What should we do about this decline? Blame the preacher? That is the natural response, I think. I have been reading: Durwood Dunn, Cades Cove: The Life and Death of a Southern Appalachian Community 1818-1937 (Knoxville: University of Tennessee Press, 1988). Chapter 4 is titled “Religion and the Churches,” and it tells the stories of the three congregations that were in Cades Cove, now part of Great Smoky Mountains National Park. These were a Methodist, Missionary Baptist, and Primitive Baptist church. One of my distant relatives was a vacancy preacher at the latter church before the Civil War, which is how I became interested in these churches.
Dunn points out how the Primitive Baptist congregations had an independent-congregational polity. The tendency was to blame the preacher for any problem in the congregation; and the solution to that problem was always to fire the poor guy and find a new one. Since the preachers were illiterate, held other jobs, and were rarely paid, finding another illiterate guy who already had a paying job was not that difficult. Not surprisingly, with this sort of system, few preachers had a long tenure. Not surprisingly, the real root problems in the church and community were never addressed. Not surprisingly, Cades Cove and its churches remained a living stereotype of backwards illiterate “hillbillies” until the National Park service bought up the properties in 1937.
What should we do about decline, where it exists in our congregations? Blame the lay leaders? That doesn’t do any good either. Pastors and lay leaders need to face their problems together. Our pastors who have an M.Div. degree–even the guys straight out of the seminary–have lots of knowledge that is useful to a congregation, not just about theology and the Bible. All our pastors have practical classes not only in worship and preaching, but also in evangelism, counseling, religious education, missions, administration, organizational management, and religious pluralism. They have also been taught how to analyze community situations in order to determine the best ways to minister and deliver the Gospel.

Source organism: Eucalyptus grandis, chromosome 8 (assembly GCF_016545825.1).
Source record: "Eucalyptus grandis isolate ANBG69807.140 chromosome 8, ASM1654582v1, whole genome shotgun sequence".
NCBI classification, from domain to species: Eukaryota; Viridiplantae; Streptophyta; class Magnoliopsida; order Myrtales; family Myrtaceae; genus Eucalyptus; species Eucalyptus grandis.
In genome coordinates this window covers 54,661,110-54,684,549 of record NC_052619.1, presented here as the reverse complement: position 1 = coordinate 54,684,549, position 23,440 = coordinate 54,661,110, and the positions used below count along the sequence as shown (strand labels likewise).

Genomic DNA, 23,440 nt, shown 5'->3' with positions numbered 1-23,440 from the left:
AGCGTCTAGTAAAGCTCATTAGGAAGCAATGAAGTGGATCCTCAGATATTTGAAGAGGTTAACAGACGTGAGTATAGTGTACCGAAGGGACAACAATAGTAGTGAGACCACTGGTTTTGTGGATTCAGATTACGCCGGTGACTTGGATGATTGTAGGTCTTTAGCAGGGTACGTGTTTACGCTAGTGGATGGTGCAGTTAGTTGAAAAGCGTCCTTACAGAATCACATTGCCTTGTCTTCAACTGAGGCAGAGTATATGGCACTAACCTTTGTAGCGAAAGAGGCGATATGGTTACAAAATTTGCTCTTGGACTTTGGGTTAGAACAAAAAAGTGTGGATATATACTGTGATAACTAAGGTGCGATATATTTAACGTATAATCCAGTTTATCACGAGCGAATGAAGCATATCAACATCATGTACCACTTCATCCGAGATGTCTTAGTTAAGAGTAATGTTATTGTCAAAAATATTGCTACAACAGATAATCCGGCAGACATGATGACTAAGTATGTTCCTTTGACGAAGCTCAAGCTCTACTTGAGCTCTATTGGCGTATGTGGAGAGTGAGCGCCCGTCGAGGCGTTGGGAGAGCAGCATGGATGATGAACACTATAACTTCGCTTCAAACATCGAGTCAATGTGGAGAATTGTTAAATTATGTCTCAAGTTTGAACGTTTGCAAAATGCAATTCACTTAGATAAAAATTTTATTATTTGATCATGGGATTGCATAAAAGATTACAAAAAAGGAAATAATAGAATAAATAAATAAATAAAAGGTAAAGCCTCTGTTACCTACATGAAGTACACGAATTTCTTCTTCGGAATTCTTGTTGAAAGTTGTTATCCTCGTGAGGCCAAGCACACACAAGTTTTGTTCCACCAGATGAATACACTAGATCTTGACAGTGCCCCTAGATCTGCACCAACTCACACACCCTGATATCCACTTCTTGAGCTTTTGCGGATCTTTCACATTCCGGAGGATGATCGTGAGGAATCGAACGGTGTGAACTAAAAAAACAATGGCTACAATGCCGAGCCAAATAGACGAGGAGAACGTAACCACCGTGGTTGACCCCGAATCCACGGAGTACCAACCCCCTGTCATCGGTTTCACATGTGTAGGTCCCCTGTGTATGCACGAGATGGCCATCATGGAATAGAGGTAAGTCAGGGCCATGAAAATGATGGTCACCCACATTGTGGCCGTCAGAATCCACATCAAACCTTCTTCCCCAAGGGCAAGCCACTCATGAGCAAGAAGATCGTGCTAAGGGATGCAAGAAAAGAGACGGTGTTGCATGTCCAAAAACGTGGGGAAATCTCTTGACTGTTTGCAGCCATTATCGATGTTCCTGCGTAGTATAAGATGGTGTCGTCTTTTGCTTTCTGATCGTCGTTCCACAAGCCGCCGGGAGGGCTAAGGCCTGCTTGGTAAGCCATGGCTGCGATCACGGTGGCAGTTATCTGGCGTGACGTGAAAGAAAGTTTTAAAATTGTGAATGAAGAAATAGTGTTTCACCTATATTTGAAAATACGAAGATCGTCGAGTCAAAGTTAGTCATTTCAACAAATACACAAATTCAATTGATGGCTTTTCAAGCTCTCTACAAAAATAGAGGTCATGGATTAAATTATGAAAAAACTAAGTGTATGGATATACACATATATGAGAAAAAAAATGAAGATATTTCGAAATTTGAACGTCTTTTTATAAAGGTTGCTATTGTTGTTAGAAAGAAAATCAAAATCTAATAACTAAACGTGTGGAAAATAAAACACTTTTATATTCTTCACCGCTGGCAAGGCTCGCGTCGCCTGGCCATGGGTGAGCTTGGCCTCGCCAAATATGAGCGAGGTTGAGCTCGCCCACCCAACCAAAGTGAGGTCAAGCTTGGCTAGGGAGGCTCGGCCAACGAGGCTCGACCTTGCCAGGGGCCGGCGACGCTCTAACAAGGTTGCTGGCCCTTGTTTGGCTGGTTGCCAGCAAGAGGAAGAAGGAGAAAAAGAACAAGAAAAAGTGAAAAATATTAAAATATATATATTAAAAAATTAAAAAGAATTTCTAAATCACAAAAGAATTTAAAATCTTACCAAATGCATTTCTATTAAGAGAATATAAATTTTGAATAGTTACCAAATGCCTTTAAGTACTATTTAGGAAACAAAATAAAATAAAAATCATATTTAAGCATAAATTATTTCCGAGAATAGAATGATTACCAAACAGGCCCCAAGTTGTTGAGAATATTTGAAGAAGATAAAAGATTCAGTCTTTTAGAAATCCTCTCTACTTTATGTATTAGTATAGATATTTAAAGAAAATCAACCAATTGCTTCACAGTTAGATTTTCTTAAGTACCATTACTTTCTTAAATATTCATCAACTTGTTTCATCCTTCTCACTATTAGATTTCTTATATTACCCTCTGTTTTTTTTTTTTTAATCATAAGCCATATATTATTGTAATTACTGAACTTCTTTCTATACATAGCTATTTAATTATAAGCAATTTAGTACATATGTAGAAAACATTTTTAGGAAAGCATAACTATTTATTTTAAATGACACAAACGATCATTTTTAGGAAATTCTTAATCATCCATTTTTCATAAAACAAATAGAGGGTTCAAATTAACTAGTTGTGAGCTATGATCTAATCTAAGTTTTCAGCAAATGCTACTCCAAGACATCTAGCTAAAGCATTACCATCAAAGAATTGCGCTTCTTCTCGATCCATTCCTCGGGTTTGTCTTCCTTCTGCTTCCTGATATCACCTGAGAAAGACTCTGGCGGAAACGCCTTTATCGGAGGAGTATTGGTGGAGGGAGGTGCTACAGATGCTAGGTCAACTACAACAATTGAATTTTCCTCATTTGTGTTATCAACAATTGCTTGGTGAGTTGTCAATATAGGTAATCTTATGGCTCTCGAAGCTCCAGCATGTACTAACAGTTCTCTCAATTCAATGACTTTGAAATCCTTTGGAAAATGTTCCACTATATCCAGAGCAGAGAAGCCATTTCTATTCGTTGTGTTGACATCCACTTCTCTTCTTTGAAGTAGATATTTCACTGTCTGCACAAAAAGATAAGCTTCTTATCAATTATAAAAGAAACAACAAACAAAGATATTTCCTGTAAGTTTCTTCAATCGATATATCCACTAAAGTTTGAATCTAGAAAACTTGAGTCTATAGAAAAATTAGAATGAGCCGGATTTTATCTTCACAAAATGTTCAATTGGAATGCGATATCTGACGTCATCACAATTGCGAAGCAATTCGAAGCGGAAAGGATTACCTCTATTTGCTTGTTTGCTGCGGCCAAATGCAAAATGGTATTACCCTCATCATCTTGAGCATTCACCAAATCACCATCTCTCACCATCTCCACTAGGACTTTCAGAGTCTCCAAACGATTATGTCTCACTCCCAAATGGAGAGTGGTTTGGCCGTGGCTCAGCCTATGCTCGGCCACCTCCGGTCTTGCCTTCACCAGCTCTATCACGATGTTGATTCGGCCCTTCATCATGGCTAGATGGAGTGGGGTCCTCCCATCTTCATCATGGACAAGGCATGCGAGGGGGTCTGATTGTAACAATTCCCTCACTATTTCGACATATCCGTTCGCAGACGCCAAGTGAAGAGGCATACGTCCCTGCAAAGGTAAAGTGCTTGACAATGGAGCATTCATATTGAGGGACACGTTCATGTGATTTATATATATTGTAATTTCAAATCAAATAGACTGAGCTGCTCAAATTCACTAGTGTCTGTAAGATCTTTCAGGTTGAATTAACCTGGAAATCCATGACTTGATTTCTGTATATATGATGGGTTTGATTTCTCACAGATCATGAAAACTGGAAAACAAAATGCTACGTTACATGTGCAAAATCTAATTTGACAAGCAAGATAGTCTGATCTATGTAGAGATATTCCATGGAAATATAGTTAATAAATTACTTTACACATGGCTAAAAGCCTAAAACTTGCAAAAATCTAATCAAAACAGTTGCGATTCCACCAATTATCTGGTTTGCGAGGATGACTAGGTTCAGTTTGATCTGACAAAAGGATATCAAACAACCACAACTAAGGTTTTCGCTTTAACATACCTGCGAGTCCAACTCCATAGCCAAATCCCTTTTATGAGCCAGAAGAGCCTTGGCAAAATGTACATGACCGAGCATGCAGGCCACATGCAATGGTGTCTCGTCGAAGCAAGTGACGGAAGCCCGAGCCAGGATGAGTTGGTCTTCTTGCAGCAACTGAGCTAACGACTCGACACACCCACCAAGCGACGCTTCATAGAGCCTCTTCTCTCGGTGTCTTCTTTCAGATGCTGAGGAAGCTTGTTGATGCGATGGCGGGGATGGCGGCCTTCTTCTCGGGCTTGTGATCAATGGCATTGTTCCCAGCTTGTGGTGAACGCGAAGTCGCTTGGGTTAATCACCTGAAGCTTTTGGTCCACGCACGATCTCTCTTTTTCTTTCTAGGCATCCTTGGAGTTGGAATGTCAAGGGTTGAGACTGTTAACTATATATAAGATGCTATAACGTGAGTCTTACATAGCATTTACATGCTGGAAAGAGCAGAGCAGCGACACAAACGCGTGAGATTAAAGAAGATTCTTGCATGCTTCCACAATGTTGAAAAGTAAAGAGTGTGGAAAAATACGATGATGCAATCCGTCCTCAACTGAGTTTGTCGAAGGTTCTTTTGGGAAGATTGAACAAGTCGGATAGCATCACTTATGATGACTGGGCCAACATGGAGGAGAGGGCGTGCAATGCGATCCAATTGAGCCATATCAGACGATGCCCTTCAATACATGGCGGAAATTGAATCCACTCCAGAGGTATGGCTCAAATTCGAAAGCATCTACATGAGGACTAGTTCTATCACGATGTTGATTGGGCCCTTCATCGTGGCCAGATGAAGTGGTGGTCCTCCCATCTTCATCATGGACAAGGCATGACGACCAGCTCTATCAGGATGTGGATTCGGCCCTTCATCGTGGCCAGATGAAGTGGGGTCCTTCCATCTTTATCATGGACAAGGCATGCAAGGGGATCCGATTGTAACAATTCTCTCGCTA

Lay leaders have the advantage of knowing “the lay of the land” in a community. They have connections to community leaders and organizations. They know who is the best person or company to turn to for help or contracts. They know how communication actually works locally; and how the religious history of the community affects the work of their congregation. In addition to these critical matters of local wisdom, lay leaders also bring their talents and strengths to bear through volunteer service, work on boards, as officers, etc.
We don’t need to “be more ecumenical, have women elders and lectors, have women pastors, and introduce contemporary worship” in order to hold our own, or even grow. Compared to our fellow Protestants we are already holding our own, and in fact, passing up other mainline churches in total membership! Could we be doing better? Of course.
I think the biggest improvements that we could make at the present time is for: 1) pastors and lay leaders to stop blaming each other for problems in their congregation, and start working together on them; 2) congregations stop being so independent, or even hostile, to their fellow LCMS Lutherans, and start working together for their common good. An outward-focused congregation that works together to serve its own members, as well as non-members in the community, will always survive the hard-times and grow in the good times, because that is the sort of congregation that most people want to join.